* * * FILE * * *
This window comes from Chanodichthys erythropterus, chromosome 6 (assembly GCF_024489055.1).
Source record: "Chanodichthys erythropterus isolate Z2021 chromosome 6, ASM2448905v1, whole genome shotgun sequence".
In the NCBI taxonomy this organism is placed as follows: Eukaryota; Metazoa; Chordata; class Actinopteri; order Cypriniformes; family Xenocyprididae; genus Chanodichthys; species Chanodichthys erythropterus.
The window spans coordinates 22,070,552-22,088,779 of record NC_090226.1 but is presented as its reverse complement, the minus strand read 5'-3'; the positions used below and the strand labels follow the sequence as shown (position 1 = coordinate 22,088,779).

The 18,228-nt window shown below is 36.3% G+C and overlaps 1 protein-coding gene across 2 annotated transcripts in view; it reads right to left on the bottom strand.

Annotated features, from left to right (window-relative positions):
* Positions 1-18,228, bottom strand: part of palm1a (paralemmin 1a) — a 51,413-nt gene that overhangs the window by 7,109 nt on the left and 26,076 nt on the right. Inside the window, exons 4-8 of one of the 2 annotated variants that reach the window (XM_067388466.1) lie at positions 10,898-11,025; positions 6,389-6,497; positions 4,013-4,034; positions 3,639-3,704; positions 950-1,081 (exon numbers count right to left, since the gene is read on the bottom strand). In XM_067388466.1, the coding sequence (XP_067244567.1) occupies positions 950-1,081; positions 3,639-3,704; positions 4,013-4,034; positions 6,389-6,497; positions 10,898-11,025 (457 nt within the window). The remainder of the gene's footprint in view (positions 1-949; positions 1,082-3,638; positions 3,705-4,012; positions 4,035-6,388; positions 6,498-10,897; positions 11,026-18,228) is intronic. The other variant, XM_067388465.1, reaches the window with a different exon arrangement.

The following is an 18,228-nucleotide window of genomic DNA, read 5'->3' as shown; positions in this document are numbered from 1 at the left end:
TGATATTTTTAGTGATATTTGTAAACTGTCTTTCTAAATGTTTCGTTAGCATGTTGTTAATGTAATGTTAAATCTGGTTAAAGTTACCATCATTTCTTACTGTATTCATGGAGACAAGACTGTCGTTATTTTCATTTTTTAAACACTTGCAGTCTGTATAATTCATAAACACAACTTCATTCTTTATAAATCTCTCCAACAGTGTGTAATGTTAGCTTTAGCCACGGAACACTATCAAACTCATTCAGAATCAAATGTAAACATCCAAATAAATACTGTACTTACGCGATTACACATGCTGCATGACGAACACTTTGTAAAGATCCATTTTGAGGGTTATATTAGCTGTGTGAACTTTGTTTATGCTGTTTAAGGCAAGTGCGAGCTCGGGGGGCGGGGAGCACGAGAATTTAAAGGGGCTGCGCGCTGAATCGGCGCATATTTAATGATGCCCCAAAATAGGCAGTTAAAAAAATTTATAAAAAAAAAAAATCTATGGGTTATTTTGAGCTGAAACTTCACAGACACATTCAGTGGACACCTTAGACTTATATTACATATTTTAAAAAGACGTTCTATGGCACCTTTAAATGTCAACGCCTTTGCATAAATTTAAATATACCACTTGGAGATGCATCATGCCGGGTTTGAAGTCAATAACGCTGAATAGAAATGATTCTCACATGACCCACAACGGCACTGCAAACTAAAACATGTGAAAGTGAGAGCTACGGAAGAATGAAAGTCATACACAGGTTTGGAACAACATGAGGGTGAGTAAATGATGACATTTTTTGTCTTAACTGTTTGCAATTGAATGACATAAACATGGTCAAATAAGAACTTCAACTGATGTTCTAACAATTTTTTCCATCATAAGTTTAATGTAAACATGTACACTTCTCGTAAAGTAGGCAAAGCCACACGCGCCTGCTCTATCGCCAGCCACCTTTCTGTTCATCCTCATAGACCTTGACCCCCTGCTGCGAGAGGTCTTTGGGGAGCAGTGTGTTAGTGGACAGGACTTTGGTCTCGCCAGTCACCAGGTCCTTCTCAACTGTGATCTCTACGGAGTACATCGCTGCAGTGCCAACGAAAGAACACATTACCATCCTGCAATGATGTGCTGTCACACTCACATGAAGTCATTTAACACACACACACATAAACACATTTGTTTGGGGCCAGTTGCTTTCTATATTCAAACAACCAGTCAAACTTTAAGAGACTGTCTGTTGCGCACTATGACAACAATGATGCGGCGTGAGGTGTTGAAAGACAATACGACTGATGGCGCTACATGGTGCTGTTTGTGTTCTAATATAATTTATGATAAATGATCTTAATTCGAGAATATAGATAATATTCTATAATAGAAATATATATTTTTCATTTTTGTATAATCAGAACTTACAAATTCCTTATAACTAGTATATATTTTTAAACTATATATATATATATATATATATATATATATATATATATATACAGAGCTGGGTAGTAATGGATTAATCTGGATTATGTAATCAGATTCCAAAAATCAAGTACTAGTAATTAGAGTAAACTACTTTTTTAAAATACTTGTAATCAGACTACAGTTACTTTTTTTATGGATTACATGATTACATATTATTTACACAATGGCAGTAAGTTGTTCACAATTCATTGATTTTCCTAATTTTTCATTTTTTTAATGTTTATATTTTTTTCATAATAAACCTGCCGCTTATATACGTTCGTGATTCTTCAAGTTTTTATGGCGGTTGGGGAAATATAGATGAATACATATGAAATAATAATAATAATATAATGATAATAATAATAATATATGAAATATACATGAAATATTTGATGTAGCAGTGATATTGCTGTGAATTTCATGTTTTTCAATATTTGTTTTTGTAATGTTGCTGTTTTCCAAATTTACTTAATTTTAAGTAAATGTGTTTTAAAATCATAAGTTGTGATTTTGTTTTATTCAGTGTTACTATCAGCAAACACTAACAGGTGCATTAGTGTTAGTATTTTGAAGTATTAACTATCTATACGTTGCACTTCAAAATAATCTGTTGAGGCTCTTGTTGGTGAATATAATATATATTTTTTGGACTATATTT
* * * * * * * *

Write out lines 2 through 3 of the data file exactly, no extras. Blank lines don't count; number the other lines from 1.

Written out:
Source record: "Chanodichthys erythropterus isolate Z2021 chromosome 6, ASM2448905v1, whole genome shotgun sequence".
In the NCBI taxonomy this organism is placed as follows: Eukaryota; Metazoa; Chordata; class Actinopteri; order Cypriniformes; family Xenocyprididae; genus Chanodichthys; species Chanodichthys erythropterus.